Euro crisis: time for a rerun?

Athens, July 22, 2015: Greeks protest against austerity measures; three months into 2016, there is still no agreement on extremely unpopular pension cuts that have yet to win approval from lawmakers (source: dpa)
Athens, July 22, 2015: Greeks protest against austerity measures; three months into 2016, there is still no agreement on extremely unpopular pension cuts that have yet to win approval from lawmakers (source: dpa)

After Greece obtained its third bailout last summer, Europe turned its attention to other crises. But it would be naive to conclude that the sovereign debt crisis is over. The Greek drama is still far from a happy ending; in Portugal and Spain, fragile left-wing governments may want to abandon austerity and roll back reforms; France has declared a state of economic emergency; Italy’s competitiveness keeps declining; the European Central Bank’s interventions are getting diminishing returns at increasing risk; and Germany has switched from complacency to angst mode.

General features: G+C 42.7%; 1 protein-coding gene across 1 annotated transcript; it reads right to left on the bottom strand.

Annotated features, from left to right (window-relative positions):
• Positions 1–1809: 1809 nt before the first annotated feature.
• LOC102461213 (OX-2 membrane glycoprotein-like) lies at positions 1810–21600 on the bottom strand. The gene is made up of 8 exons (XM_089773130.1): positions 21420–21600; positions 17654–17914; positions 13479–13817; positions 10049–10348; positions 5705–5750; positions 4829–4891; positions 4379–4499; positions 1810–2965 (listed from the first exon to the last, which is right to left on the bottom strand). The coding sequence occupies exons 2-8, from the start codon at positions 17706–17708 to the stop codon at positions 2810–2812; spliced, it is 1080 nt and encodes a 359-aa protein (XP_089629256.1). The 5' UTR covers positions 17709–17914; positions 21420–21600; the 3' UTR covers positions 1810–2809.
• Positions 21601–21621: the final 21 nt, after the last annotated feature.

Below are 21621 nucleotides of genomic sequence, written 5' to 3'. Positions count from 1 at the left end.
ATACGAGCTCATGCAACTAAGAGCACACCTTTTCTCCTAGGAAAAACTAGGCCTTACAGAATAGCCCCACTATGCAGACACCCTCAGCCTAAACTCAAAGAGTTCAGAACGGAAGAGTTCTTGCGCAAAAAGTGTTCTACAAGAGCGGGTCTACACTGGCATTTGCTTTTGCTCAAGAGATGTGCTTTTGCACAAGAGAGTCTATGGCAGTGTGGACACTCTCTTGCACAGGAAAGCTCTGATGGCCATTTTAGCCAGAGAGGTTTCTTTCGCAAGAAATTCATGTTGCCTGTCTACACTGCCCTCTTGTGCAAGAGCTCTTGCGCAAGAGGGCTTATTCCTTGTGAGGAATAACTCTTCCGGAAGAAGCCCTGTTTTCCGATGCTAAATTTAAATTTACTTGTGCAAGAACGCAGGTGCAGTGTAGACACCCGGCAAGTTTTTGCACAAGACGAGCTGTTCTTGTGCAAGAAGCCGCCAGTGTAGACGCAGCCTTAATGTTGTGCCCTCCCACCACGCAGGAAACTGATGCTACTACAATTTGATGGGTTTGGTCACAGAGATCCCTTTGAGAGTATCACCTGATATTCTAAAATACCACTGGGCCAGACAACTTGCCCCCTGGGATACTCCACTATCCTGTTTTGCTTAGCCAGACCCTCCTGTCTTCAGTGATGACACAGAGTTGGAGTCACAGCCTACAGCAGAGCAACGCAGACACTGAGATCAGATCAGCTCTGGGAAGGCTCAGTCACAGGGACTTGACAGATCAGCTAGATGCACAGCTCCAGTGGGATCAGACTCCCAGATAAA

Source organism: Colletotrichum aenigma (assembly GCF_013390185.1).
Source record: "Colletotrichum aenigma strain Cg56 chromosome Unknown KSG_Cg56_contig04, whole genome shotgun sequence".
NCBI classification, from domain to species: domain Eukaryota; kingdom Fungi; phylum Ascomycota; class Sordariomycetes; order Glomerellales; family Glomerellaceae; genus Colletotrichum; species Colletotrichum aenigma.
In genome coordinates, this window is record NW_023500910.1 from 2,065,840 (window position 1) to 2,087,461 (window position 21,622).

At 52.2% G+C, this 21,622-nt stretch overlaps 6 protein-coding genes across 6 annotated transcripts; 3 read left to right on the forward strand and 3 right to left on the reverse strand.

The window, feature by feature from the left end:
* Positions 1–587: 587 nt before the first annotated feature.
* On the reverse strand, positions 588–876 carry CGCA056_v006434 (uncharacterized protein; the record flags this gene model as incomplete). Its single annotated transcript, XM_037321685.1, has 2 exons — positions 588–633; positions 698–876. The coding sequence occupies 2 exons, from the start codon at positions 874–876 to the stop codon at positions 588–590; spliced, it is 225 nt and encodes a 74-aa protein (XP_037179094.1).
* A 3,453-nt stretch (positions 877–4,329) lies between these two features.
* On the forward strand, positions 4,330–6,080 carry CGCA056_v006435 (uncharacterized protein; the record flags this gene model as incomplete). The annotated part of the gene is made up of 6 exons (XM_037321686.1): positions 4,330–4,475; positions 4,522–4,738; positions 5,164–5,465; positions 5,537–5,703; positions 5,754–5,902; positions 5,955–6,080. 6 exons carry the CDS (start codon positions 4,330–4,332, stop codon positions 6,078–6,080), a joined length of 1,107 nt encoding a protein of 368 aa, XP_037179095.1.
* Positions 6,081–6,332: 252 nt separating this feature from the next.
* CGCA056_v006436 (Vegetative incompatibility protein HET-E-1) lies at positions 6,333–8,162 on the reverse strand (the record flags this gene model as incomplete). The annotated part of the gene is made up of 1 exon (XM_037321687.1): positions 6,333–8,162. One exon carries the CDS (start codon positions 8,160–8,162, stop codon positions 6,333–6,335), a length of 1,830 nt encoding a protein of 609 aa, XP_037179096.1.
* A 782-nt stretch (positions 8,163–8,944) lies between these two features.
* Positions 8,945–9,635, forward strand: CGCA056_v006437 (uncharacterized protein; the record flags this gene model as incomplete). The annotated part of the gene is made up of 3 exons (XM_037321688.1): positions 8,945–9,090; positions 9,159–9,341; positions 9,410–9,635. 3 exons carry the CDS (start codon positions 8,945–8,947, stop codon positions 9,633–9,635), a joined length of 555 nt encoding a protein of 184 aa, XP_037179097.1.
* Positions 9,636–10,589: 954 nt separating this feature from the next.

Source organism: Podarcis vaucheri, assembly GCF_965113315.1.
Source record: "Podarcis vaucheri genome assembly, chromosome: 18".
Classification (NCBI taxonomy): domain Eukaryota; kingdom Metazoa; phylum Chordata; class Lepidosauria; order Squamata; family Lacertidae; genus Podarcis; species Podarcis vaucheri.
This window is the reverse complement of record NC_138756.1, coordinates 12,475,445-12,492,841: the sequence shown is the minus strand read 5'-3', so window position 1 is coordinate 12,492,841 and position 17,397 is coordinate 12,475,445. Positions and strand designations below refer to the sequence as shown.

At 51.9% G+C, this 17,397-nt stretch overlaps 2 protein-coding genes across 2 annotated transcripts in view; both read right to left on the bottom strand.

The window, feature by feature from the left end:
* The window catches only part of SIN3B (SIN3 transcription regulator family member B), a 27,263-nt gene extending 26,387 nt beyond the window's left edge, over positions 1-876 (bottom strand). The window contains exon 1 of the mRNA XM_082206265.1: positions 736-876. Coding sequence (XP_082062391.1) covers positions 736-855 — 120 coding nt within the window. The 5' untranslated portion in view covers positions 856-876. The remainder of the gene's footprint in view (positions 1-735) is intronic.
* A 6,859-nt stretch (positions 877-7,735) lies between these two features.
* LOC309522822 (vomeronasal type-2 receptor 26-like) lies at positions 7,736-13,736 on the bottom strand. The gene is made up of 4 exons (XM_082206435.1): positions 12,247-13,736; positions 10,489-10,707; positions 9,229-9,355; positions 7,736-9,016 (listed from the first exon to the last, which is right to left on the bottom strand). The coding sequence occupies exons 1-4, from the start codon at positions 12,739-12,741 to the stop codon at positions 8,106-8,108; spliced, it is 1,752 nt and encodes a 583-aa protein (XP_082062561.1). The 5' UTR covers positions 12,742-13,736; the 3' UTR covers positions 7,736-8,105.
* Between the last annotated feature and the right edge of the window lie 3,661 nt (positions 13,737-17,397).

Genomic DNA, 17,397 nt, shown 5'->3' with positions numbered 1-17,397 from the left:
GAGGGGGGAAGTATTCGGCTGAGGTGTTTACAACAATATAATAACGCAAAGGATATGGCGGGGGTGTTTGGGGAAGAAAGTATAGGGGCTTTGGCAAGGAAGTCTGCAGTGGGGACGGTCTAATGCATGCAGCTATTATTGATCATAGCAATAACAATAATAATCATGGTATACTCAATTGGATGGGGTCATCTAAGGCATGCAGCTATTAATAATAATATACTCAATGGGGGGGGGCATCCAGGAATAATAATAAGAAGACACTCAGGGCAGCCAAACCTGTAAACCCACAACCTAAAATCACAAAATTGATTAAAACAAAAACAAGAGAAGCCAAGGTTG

In February, the European Commission published its latest economic projections for 2016-2017. Pierre Moscovici, the Europ...

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